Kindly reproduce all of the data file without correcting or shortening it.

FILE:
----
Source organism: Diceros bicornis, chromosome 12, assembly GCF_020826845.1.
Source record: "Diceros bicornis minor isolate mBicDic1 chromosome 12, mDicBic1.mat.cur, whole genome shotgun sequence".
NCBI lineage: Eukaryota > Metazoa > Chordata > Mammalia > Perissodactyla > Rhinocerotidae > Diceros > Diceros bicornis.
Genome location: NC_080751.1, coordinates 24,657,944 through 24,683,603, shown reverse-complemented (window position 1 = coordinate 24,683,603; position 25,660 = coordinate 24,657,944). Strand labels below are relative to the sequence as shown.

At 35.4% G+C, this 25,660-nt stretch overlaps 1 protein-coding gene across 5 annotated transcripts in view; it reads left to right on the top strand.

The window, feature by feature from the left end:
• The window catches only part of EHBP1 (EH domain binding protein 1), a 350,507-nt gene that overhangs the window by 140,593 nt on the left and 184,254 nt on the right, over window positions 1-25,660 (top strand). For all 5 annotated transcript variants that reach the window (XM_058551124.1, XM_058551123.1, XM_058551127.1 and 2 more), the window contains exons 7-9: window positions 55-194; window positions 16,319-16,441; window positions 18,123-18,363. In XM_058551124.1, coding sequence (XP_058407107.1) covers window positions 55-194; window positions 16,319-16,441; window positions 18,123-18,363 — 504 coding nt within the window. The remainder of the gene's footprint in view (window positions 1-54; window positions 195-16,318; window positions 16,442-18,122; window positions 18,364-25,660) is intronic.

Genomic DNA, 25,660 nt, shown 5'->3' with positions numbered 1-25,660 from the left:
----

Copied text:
Source organism: Diceros bicornis, chromosome 12, assembly GCF_020826845.1.
Source record: "Diceros bicornis minor isolate mBicDic1 chromosome 12, mDicBic1.mat.cur, whole genome shotgun sequence".
NCBI lineage: Eukaryota > Metazoa > Chordata > Mammalia > Perissodactyla > Rhinocerotidae > Diceros > Diceros bicornis.
Genome location: NC_080751.1, coordinates 24,657,944 through 24,683,603, shown reverse-complemented (window position 1 = coordinate 24,683,603; position 25,660 = coordinate 24,657,944). Strand labels below are relative to the sequence as shown.

At 35.4% G+C, this 25,660-nt stretch overlaps 1 protein-coding gene across 5 annotated transcripts in view; it reads left to right on the top strand.

The window, feature by feature from the left end:
• The window catches only part of EHBP1 (EH domain binding protein 1), a 350,507-nt gene that overhangs the window by 140,593 nt on the left and 184,254 nt on the right, over window positions 1-25,660 (top strand). For all 5 annotated transcript variants that reach the window (XM_058551124.1, XM_058551123.1, XM_058551127.1 and 2 more), the window contains exons 7-9: window positions 55-194; window positions 16,319-16,441; window positions 18,123-18,363. In XM_058551124.1, coding sequence (XP_058407107.1) covers window positions 55-194; window positions 16,319-16,441; window positions 18,123-18,363 — 504 coding nt within the window. The remainder of the gene's footprint in view (window positions 1-54; window positions 195-16,318; window positions 16,442-18,122; window positions 18,364-25,660) is intronic.

Genomic DNA, 25,660 nt, shown 5'->3' with positions numbered 1-25,660 from the left: